Comparing a trader to a baseball legend may seem odd at first. You might be more likely to look for an athlete known for flash, like Michael Jordan, or aggressiveness, like Mike Tyson. However, the aide who described hedge fund manager Monroe Trout in The New York Times as “the Cal Ripken of Hedge Funds” couldn’t have been more right.
Much like The Iron Man set the record for consecutive games played, Trout never missed a day in his 15+ years at the helm of Trout Trading. But showing up is a just small part of Trout’s story. These stats tell the rest:
- In one five-year period, Trout was profitable in 87% of months.
- His average annual return during that period was 67%, while his largest drawdown was just 8%.
- In all months, Trout Trading never had a losing year and posted an average annual return of 21.5%.
Trout’s return/risk measurements are extraordinary, but his methods for achieving them can be followed by any trader. Let’s take a look at a few tactics you may be able to emulate.
This week our series of insights from Jack Schwager comes from his second book New Market Wizards. This article focuses on Monroe Trout, an expert in quantitative analysis. After working for Victor Niederhoffer at NCZ Commodities, Trout open his own firm and managed the $3 billion Trout Trading Fund. He retired at the age of 40 with a net worth reportedly in excess of $900 million. (Check out our last post “Repeated Failures Made This Trader a Success.”)
Find an Edge
Trout says one of the biggest mistakes traders make is to trade based off other's information — like a broker telling you that the market is bullish. This may bring some short-term success, but it’s probably won’t turn into consistently profitable months. For that, Trout says traders need to know what their personal edge is.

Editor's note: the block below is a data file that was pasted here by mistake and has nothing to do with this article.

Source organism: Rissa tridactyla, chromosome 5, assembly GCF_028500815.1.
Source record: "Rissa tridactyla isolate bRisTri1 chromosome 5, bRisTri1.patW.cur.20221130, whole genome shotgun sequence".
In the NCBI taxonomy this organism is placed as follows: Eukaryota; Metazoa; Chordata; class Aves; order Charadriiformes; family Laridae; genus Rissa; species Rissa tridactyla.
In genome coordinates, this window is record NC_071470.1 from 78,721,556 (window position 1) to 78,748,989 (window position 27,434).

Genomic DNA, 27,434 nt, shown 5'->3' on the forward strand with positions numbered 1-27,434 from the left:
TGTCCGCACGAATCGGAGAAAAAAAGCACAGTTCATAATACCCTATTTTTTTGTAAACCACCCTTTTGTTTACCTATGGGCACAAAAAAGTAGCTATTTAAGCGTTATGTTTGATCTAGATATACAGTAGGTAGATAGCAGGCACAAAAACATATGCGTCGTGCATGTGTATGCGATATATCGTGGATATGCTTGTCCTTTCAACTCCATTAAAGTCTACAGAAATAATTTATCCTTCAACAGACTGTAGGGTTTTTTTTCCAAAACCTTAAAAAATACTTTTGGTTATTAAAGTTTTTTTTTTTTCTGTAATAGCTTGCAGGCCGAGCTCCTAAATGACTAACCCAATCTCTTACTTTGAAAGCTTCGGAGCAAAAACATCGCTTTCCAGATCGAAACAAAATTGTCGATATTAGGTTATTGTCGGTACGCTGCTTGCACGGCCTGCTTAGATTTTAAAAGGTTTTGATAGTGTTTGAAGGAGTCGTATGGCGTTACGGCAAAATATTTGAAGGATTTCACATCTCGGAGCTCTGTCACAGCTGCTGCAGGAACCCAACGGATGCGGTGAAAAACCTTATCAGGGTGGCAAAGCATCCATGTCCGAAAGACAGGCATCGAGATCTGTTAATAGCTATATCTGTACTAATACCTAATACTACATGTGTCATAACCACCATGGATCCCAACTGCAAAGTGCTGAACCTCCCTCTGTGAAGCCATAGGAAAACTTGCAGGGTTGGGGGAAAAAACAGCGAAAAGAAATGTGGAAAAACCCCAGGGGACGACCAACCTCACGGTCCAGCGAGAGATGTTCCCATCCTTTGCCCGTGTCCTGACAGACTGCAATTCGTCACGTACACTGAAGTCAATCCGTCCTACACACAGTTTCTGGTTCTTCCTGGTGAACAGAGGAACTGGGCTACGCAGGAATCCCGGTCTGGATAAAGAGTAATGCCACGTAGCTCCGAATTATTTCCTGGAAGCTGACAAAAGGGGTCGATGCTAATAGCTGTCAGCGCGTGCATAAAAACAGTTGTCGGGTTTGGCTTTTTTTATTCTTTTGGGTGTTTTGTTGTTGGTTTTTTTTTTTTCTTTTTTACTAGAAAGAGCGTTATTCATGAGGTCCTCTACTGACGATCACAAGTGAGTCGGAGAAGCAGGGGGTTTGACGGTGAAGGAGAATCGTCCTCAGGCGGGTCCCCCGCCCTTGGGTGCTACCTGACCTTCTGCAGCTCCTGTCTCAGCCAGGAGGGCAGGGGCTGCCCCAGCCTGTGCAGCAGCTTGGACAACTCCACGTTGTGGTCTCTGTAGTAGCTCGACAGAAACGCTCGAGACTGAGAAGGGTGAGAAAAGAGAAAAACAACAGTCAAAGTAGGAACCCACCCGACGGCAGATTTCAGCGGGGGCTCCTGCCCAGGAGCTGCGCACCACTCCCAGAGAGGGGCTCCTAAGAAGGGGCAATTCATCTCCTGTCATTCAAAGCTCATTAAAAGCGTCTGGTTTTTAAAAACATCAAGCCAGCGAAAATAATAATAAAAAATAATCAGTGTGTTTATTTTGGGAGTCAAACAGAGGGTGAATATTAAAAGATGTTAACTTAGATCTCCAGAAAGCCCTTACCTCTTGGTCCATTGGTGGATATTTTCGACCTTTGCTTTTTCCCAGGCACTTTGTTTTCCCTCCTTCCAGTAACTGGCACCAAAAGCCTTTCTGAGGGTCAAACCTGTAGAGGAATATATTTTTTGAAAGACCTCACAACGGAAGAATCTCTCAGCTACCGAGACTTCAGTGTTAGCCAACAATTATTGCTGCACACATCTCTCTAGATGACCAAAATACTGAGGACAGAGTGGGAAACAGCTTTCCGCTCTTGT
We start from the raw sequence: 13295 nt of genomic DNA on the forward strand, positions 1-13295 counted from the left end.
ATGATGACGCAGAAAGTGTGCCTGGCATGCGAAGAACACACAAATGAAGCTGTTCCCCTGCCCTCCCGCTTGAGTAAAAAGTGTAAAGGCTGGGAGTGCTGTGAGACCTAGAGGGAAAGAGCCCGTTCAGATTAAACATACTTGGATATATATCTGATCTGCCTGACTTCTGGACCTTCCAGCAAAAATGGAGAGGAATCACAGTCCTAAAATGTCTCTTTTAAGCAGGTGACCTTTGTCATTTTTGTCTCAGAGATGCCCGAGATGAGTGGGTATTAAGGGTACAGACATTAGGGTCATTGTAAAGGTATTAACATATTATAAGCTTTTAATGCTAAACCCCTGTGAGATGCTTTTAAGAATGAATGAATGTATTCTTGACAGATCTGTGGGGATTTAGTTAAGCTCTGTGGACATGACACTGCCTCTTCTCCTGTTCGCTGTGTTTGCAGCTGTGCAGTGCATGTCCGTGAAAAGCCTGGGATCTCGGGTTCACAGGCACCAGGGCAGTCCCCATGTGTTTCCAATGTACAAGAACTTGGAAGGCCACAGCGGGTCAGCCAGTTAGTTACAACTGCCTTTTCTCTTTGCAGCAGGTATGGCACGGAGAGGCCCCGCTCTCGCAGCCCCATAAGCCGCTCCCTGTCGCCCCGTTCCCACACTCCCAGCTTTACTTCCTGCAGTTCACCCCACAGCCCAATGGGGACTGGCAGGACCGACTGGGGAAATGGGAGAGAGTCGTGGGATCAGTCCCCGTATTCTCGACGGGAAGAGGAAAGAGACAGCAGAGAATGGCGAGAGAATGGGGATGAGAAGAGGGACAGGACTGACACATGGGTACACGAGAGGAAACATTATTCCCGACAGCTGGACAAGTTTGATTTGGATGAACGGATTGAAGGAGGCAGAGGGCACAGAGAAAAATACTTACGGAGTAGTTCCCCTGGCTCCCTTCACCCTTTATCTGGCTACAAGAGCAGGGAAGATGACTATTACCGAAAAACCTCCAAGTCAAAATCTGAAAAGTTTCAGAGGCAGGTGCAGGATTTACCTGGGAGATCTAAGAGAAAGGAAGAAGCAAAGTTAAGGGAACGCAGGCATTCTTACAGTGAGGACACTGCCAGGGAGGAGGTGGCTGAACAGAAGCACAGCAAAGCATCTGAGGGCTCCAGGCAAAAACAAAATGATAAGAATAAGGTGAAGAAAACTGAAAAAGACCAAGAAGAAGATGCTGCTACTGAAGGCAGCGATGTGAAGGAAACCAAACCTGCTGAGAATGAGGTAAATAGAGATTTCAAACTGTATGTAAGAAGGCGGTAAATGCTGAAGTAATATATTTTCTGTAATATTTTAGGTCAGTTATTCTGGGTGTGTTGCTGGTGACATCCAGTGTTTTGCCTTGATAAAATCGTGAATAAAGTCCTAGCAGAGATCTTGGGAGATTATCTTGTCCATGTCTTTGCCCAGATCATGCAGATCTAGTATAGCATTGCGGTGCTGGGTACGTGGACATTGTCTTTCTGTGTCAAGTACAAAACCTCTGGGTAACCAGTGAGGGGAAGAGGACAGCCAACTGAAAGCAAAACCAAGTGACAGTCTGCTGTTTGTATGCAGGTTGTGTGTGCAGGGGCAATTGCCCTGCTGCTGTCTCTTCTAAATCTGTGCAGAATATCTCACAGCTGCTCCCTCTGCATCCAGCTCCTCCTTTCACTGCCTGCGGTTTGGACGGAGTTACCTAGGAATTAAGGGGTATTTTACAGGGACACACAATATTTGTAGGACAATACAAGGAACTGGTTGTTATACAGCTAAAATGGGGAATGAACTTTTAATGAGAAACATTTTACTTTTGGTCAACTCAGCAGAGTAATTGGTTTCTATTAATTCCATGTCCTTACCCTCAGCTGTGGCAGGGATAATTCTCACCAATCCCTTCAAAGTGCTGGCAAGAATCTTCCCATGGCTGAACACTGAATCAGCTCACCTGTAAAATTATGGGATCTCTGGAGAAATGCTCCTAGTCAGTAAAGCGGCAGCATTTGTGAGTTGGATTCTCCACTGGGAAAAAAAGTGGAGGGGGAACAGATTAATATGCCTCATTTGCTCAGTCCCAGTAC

Trout lists a number of ways he has an advantage, including good research and a rational approach. But his greatest advantage may be his ability to time his entry and exit. For example, Trout has developed what he calls “the magnet effect.” He believes the market moves towards round numbers. While some would look at a big handle approaching and think they should sell ahead of expected resistance, Trout said he typically buys when he sees a product nearing a round number. Momentum is a powerful thing.
The takeaway: Finding an edge is the most important step to becoming a successful trader. Trout says one way you can get an edge is to find a successful system, so put some effort into developing an approach before you start trading.
Discipline and Self Control
Once you have an edge, Trout recommends setting strict risk management rules. For him, this means a:
- 1.5% loss limit on a single trade;
- 4% daily loss limit for his entire portfolio;
- 10% monthly loss limit; and
- Maximum position size that he sets each month.
Perhaps the most interesting part of Trout’s risk management is what happens when he hits his loss limit. If he’s down 4% on a single day, not only does he close all of his positions, but he walks away from the market for the day. He also says if he was ever actually down 10% for the month, he’d close out and wait for the next month before he’d trade again.
One reason Trout puts so much emphasis on risk control is because he discovered large price changes happen more often than typically assumed. His risk management plan protects his portfolio from enormous swings that seem nearly impossible.
The takeaway: Risk management is essential. Set strict loss limits to make sure you can always trade another day.
What risk management do you set for yourself?